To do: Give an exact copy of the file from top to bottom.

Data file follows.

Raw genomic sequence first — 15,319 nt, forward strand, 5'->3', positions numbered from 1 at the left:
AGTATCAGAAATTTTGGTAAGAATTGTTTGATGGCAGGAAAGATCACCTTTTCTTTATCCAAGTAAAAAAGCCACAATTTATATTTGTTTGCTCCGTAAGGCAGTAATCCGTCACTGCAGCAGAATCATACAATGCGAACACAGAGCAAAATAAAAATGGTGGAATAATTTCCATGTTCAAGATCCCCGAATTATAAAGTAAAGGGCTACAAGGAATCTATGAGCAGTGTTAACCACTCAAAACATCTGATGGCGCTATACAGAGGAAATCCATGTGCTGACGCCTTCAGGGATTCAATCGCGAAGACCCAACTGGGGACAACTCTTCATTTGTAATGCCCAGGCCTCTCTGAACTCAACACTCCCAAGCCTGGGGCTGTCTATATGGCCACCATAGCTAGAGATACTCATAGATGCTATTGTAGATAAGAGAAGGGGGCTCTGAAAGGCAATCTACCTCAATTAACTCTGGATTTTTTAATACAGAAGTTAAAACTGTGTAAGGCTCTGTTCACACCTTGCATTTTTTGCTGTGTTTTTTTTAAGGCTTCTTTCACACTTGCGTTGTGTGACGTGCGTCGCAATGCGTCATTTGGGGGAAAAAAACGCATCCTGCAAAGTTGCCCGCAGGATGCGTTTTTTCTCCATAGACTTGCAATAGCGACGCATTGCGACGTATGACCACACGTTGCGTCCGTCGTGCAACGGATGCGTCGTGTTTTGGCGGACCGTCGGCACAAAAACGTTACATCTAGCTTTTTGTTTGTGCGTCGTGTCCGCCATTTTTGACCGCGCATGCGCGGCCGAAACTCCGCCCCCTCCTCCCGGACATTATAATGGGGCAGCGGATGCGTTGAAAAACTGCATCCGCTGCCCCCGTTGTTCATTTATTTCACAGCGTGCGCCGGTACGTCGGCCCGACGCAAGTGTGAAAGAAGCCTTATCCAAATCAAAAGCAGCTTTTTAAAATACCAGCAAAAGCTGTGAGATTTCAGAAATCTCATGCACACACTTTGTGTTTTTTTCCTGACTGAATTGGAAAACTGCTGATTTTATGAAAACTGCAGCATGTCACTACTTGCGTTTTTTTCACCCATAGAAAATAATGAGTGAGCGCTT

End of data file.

Raw genomic sequence first — 15,319 nt, forward strand, 5'->3', positions numbered from 1 at the left:
AGTATCAGAAATTTTGGTAAGAATTGTTTGATGGCAGGAAAGATCACCTTTTCTTTATCCAAGTAAAAAAGCCACAATTTATATTTGTTTGCTCCGTAAGGCAGTAATCCGTCACTGCAGCAGAATCATACAATGCGAACACAGAGCAAAATAAAAATGGTGGAATAATTTCCATGTTCAAGATCCCCGAATTATAAAGTAAAGGGCTACAAGGAATCTATGAGCAGTGTTAACCACTCAAAACATCTGATGGCGCTATACAGAGGAAATCCATGTGCTGACGCCTTCAGGGATTCAATCGCGAAGACCCAACTGGGGACAACTCTTCATTTGTAATGCCCAGGCCTCTCTGAACTCAACACTCCCAAGCCTGGGGCTGTCTATATGGCCACCATAGCTAGAGATACTCATAGATGCTATTGTAGATAAGAGAAGGGGGCTCTGAAAGGCAATCTACCTCAATTAACTCTGGATTTTTTAATACAGAAGTTAAAACTGTGTAAGGCTCTGTTCACACCTTGCATTTTTTGCTGTGTTTTTTTTAAGGCTTCTTTCACACTTGCGTTGTGTGACGTGCGTCGCAATGCGTCATTTGGGGGAAAAAAACGCATCCTGCAAAGTTGCCCGCAGGATGCGTTTTTTCTCCATAGACTTGCAATAGCGACGCATTGCGACGTATGACCACACGTTGCGTCCGTCGTGCAACGGATGCGTCGTGTTTTGGCGGACCGTCGGCACAAAAACGTTACATCTAGCTTTTTGTTTGTGCGTCGTGTCCGCCATTTTTGACCGCGCATGCGCGGCCGAAACTCCGCCCCCTCCTCCCGGACATTATAATGGGGCAGCGGATGCGTTGAAAAACTGCATCCGCTGCCCCCGTTGTTCATTTATTTCACAGCGTGCGCCGGTACGTCGGCCCGACGCAAGTGTGAAAGAAGCCTTATCCAAATCAAAAGCAGCTTTTTAAAATACCAGCAAAAGCTGTGAGATTTCAGAAATCTCATGCACACACTTTGTGTTTTTTTCCTGACTGAATTGGAAAACTGCTGATTTTATGAAAACTGCAGCATGTCACTACTTGCGTTTTTTTCACCCATAGAAAATAATGAGTGAGCGCTT